Rinker Materials, a leading producer of construction materials in the state of Florida since 1926, has found it profitable to haul aggregate using 100% owner-operators. The success of the program, according to Jeff Bailey, South Florida terminal manager, is attributed to consistent and fair dispatching, combined with strict driver qualifications and maintenance requirements for owner-operated equipment.
The transportation division of Rinker, established in 1990 to haul aggregate from the company's numerous quarries to its concrete products and ready-mix plants within the state, currently has under lease 700 owner-operators. “We started out solely as a dump truck fleet,” Bailey says, “but have expanded to include cement tankers and a flatbed division, which goes under the name New Line Transport.
“Power equipment,” Bailey adds, “is split fifty-fifty between tri-axle straight trucks and tractors. The only restriction we place on the owner-operators as far as equipment goes is that it meets our strict fleet safety requirements. All drivers must have regularly scheduled inspections and maintenance done on their trucks, with reports submitted to us.
“For the dump trailers, we prefer the O-O's use shorter Florida-spec'd dump units because they are easier to maneuver in tight spaces, as well as aluminum dump beds so they can haul more product. Also, we will not accept frameless trailers because of the danger they pose in tipping during dumping operations.”
Bailey says a major improvement recently made in the transportation division is in the way Rinker trucks are dispatched. “We have moved from manual scheduling and dispatching to using alphanumeric pagers, cutting the process down from four to five hours to less than two. Drivers love the system because they can retrieve all the details of their next-day's work schedule from anywhere they happen to be.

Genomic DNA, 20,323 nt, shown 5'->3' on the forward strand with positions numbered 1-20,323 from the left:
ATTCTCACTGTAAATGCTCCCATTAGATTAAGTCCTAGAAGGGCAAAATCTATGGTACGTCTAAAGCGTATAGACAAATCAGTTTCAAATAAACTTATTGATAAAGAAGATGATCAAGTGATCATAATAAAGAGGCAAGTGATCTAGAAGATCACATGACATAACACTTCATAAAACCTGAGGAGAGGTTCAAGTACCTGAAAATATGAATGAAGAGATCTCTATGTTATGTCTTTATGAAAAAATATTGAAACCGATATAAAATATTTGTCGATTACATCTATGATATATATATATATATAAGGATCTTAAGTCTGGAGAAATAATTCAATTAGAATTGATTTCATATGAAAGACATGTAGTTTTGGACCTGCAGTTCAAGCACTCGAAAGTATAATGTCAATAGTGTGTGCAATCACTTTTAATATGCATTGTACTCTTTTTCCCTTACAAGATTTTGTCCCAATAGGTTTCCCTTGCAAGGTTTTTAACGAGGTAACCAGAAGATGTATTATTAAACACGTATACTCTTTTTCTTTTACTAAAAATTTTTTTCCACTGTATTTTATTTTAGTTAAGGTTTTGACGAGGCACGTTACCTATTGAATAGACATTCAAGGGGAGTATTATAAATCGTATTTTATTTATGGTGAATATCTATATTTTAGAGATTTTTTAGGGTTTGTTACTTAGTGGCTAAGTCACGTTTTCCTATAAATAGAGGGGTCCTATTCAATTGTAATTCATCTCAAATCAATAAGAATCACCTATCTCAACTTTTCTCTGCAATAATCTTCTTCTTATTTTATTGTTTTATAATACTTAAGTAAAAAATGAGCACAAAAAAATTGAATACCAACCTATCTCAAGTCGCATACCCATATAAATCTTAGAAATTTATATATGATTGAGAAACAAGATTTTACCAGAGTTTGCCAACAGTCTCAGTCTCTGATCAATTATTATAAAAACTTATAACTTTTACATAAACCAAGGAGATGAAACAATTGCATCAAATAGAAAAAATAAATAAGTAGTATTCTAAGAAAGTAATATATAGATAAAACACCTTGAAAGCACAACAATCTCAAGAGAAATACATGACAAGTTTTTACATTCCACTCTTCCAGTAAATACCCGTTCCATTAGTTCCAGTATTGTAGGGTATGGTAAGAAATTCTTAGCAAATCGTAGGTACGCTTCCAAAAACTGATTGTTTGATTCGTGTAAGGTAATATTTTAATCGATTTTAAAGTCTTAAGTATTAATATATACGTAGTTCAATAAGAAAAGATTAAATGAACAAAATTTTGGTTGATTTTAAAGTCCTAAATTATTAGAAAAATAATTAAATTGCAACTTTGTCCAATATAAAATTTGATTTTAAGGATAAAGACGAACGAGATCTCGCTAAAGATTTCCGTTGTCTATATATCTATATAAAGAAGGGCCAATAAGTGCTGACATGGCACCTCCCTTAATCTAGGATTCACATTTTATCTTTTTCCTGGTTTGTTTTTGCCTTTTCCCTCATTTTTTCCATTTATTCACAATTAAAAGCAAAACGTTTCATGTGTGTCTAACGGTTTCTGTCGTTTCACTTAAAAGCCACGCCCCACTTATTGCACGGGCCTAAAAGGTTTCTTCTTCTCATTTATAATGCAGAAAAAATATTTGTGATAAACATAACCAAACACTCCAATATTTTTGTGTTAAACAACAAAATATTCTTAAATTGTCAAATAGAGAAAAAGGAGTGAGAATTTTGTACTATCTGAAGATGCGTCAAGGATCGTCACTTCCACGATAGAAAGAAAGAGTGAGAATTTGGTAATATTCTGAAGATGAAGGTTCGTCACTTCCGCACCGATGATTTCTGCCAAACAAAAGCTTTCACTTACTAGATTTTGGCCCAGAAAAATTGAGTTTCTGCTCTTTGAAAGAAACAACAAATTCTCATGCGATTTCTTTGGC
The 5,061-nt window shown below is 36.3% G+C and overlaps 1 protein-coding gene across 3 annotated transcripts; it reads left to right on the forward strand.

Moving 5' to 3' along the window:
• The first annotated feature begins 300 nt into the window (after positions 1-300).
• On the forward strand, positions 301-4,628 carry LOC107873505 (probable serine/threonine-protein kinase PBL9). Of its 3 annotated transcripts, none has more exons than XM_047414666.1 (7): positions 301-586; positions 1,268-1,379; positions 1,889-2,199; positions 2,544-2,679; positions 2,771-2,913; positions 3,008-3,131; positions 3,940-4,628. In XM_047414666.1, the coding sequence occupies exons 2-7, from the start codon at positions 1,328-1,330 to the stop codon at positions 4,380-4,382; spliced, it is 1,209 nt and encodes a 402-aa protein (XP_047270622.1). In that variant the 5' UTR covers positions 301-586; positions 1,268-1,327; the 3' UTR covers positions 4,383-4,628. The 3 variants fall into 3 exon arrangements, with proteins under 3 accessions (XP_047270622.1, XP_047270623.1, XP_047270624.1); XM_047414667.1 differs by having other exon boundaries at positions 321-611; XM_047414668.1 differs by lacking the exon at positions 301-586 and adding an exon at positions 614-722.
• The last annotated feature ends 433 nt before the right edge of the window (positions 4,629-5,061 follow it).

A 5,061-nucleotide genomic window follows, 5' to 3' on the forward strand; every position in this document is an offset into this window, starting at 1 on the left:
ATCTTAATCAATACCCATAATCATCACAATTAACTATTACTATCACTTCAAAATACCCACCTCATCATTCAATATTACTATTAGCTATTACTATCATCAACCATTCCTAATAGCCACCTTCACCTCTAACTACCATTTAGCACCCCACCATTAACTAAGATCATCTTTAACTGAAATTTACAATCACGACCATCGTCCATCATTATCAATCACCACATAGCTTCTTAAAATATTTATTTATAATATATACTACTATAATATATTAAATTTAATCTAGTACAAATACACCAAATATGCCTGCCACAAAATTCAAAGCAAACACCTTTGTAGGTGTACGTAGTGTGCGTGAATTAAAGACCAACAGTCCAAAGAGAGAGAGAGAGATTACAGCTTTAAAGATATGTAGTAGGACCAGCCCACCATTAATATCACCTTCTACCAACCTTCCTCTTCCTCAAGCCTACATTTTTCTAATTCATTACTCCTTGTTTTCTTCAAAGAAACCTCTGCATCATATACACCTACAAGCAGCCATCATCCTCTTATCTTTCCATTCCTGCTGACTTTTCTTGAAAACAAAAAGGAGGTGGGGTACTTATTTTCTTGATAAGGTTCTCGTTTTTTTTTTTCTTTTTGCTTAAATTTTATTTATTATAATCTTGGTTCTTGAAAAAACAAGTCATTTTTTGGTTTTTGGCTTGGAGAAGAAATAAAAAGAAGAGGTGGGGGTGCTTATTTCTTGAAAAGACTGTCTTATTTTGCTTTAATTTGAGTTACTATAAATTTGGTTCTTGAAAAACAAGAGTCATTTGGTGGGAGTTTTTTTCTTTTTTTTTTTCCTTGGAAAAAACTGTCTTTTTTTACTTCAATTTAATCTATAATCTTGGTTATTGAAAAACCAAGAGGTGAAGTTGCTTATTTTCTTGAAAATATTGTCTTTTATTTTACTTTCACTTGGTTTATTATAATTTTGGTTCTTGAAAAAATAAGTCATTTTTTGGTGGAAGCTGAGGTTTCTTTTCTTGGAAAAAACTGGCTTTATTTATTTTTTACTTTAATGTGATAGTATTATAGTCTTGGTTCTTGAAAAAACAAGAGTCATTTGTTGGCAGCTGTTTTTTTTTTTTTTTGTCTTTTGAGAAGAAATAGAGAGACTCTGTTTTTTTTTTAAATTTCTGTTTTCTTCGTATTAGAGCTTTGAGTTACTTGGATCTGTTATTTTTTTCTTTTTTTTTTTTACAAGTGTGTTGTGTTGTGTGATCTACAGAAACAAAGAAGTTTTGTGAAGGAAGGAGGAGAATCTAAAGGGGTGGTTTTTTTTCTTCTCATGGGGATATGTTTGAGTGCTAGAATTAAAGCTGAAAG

While Rinker Materials has expanded its operations to include manufacturing facilities in 32 states, a good portion of the business is still within Florida, including 15 quarries, 65 ready-mix plants, and 33 building materials distribution centers.
ON OPPOSITE SHORES
For Granite Rock Co., a large producer and distributor of aggregate products in central-coastal California, balancing equipment to be able to meet periods of top demand without having trucks sit idle during slower times of the year is one of the company's biggest challenges.
Carey Wong, transportation division manager, says: “Ideally, we'd like to have 100 trucks on hand to be ready for any situation. But when business is slower in the winter we may only need 20 to 30 trucks. The trick is finding the optimum equipment inventory level for best customer service, while maintaining a cost-effective operation.”
Granite Rock Co.'s transportation services division is located in Aromas, CA, which is also the site of the company's main quarry. Here a fleet of 50 delivery trucks are maintained, 20 of which are company-owned, the remainder owned and operated by independent contractors. Deliveries are made to customers as far south as Monterey, CA, and north to San Francisco.
A unique feature found at the Aromas quarry is an automatic load-out system, which Wong says is similar to a bank's ATM system. The system enables customers equipped with special radio-frequency ID tags to pick up loads 24/7 without an attendant being present.
Granite Rock has several asphalt and concrete batch plants, as well as a construction division, so a big part of the transportation division's responsibility is to serve these internal customers. The trailer fleet consists of bottom and semi-end dumps, transfer units, pneumatic cement trailers, and oil tankers for transporting hot asphalt oil to batch plants. The tractor fleet is made up entirely of Peterbilt 379s spec'd with lightweight Caterpillar C-12 engines.